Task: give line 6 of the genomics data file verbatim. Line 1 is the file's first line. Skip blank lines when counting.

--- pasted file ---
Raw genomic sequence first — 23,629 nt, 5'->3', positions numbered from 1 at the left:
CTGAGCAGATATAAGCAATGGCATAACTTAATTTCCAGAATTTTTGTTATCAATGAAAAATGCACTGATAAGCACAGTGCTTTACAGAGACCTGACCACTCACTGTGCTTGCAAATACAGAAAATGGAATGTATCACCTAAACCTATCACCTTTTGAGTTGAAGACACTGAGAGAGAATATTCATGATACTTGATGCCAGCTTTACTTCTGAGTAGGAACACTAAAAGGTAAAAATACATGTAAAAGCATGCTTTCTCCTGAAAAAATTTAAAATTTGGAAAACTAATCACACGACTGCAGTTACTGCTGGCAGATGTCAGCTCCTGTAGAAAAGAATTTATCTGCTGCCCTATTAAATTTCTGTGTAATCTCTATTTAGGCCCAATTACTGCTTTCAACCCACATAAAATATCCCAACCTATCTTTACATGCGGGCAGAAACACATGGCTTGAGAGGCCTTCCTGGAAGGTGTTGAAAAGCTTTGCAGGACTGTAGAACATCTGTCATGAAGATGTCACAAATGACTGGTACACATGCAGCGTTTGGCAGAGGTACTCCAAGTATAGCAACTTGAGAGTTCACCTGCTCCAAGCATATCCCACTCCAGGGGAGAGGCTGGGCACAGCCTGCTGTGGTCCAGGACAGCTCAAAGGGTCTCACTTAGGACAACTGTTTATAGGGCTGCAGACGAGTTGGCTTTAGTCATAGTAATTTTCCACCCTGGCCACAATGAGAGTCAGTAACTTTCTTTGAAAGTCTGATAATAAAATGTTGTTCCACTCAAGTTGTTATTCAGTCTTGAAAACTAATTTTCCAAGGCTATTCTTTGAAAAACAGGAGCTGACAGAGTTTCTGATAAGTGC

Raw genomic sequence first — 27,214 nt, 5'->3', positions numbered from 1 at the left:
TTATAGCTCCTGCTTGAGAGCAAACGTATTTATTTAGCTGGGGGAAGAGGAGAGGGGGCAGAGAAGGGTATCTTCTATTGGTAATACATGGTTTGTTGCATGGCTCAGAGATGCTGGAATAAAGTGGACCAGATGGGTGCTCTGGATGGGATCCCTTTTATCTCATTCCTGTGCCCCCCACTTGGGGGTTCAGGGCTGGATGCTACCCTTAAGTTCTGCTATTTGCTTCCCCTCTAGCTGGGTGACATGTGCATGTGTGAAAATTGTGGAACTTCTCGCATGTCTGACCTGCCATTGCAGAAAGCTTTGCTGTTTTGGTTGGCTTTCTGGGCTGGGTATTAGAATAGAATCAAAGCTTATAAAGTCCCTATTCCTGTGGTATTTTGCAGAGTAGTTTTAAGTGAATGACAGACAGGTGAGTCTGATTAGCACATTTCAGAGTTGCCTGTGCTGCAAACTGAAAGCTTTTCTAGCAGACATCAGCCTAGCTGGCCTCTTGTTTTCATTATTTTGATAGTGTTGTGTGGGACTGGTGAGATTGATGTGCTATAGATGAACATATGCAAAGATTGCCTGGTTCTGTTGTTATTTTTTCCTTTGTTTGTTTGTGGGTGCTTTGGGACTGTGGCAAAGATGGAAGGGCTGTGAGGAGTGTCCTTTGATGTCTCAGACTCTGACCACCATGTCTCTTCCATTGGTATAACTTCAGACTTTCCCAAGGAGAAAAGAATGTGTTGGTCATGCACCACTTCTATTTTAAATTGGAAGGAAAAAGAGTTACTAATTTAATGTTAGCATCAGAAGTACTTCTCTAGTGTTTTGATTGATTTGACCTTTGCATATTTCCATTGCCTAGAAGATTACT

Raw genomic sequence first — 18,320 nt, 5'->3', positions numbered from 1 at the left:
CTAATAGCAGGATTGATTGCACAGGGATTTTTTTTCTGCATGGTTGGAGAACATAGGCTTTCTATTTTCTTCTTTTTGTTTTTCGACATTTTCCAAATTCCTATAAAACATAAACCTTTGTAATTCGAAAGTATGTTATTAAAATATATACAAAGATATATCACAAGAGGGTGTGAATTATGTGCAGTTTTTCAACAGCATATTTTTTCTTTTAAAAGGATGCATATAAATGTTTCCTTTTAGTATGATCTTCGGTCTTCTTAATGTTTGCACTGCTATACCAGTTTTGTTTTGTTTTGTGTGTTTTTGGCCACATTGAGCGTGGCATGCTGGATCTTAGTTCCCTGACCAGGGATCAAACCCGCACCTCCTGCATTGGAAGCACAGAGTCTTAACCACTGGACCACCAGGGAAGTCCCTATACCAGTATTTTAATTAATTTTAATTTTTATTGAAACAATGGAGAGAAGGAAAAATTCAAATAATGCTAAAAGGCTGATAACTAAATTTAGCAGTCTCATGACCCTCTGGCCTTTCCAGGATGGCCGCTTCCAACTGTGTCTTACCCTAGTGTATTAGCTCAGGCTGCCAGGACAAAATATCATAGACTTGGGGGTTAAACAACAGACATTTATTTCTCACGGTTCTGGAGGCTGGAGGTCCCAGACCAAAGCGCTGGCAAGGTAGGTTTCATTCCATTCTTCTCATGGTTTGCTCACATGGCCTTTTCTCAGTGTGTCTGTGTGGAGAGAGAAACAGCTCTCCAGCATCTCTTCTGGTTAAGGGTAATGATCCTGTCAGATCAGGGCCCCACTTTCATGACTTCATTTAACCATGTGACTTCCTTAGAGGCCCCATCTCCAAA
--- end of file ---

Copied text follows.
CTAATAGCAGGATTGATTGCACAGGGATTTTTTTTCTGCATGGTTGGAGAACATAGGCTTTCTATTTTCTTCTTTTTGTTTTTCGACATTTTCCAAATTCCTATAAAACATAAACCTTTGTAATTCGAAAGTATGTTATTAAAATATATACAAAGATATATCACAAGAGGGTGTGAATTATGTGCAGTTTTTCAACAGCATATTTTTTCTTTTAAAAGGATGCATATAAATGTTTCCTTTTAGTATGATCTTCGGTCTTCTTAATGTTTGCACTGCTATACCAGTTTTGTTTTGTTTTGTGTGTTTTTGGCCACATTGAGCGTGGCATGCTGGATCTTAGTTCCCTGACCAGGGATCAAACCCGCACCTCCTGCATTGGAAGCACAGAGTCTTAACCACTGGACCACCAGGGAAGTCCCTATACCAGTATTTTAATTAATTTTAATTTTTATTGAAACAATGGAGAGAAGGAAAAATTCAAATAATGCTAAAAGGCTGATAACTAAATTTAGCAGTCTCATGACCCTCTGGCCTTTCCAGGATGGCCGCTTCCAACTGTGTCTTACCCTAGTGTATTAGCTCAGGCTGCCAGGACAAAATATCATAGACTTGGGGGTTAAACAACAGACATTTATTTCTCACGGTTCTGGAGGCTGGAGGTCCCAGACCAAAGCGCTGGCAAGGTAGGTTTCATTCCATTCTTCTCATGGTTTGCTCACATGGCCTTTTCTCAGTGTGTCTGTGTGGAGAGAGAAACAGCTCTCCAGCATCTCTTCTGGTTAAGGGTAATGATCCTGTCAGATCAGGGCCCCACTTTCATGACTTCATTTAACCATGTGACTTCCTTAGAGGCCCCATCTCCAAA